Getting married threw a major wrench in the independent life I created for myself. When my husband and I met, I was living in a gated community five minutes from my job. My entire life was structured and well planned out. Manicured lawns, spotless floors, colored-coded closets.
Monday through Friday, I woke up at 7:00 AM spent over an hour getting dressed and beating my face, another twenty minutes grabbing breakfast, giving myself just enough time to get into work at 9:00 AM (or maybe 9:10 AM, if we're honest).
My weekends were just as structured. Laundry, house cleaning, nails, hair, food shopping, church, family, check! I did the same thing every week and I liked it that way. I spent all of my twenties doing things my way, by my rules, on my time.
Once we got married, my husband and I chose to move into my place. The challenge was, my husband's commute to work was about 2 1/2 hours one way. We knew the commute wouldn’t be sustainable, so when it came time to buy a home, I knew I would have to compromise. What I did not anticipate (as most millennials learn the hard way), was the prices of homes on the market.
We live in New Jersey, one of the most expensive states in the country. Homes were too costly in all of the neighborhoods I wanted to live in, and while we could stretch our dollars to live in a great area, it just wasn’t how we wanted to spend our disposable income. I like nice things, but I love great deals more than I like nice things, if you know what I mean. Not to mention, neither one of us came from a background of silver spoons, and we were trying to pay off student loans.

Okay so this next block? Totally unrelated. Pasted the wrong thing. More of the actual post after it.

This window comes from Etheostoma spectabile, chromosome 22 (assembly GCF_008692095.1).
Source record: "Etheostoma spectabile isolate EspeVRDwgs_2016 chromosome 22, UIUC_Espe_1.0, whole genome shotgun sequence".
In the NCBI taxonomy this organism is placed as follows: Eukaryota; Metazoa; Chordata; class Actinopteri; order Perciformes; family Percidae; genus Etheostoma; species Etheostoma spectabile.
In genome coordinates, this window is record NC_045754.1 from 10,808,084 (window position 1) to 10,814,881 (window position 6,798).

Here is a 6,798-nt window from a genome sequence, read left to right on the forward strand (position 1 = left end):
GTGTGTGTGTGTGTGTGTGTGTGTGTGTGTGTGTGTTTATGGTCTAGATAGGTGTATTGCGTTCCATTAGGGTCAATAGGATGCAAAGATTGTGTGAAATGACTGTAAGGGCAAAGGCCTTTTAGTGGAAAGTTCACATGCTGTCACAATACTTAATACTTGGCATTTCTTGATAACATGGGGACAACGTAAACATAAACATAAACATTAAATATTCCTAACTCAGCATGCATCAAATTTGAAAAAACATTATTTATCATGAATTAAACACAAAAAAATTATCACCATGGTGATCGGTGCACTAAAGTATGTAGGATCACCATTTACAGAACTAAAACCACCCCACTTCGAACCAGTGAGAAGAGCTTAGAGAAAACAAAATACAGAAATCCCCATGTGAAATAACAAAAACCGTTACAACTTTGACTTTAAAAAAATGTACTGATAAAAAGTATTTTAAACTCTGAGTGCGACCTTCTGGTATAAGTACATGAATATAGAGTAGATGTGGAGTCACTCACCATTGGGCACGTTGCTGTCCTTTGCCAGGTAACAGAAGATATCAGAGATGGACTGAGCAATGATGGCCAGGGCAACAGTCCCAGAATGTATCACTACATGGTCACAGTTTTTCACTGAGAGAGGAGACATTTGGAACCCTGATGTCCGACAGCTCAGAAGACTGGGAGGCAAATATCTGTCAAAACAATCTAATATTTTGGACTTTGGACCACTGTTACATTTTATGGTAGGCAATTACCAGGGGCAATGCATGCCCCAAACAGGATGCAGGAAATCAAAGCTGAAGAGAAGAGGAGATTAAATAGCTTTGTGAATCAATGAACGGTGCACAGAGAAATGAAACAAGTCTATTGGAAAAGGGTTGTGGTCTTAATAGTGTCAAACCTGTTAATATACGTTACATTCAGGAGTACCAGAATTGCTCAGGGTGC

We finally came across a home I truly loved, did all of the work to have it appraised, worked with a contractor to create beautiful floorplans, only to have the deal fall flat. I was devastated, I found what I thought was my dream home and to see the deal fall through made me want to stay right where I was. Eventually, my husband and I would come across a house in a "less than desirable” neighborhood by my standards.
I hated that neighborhood—but for some reason, the sellers of the home were willing to give us a decent price and even paid a portion of the closing costs. I prayed, and prayed, and prayed, asking God for the deal to fall through if it was not his will. Even on closing day, as I signed our check, I still begged:
"Lord if this is not you, PUHLLEEEEAASE makes this deal fall through!"
The deal did not fall through.
We closed easy peezy, and just like that, we were homeowners. After signing my life away at the lawyer's office, I shrugged and said, “OK, if this is God's will then so be it."
What would happen to our family in the coming months and years could only have been foreseen by God. I became ill and unable to work. The home we bought, thankfully, was an income-producing property that was able to provide for our needs for the time I was out of work.
Since purchasing the home, many storms and trials have come in our life, but God has continually used our house as a means of provision and sustenance. He always provided, no matter what.
Through our homeownership journey, God taught me that it didn’t matter where I was as long as I was in his will. Buying our first home led my husband and me into the real estate business as investors and landlords. While there have been times of turmoil and stress as landlords and property owners, God always sent enough supplies to keep us going and encouraged.
As we stayed where God planted us, God not only blessed us, but my husband became a Realtor, and God used our journey to be a blessing to our friends who were also becoming first-time homeowners. The best part of our journey has become allowing God to use us to be a blessing to those around us.
Our story reminds me of Isaac, Abraham’s son. Isaac, God’s child of promise, was living in Gerar at a time of great famine. Rather than call Isaac to a better land of abundance, God instructed Isaac to stay in Gerar and promised to bless him in that land: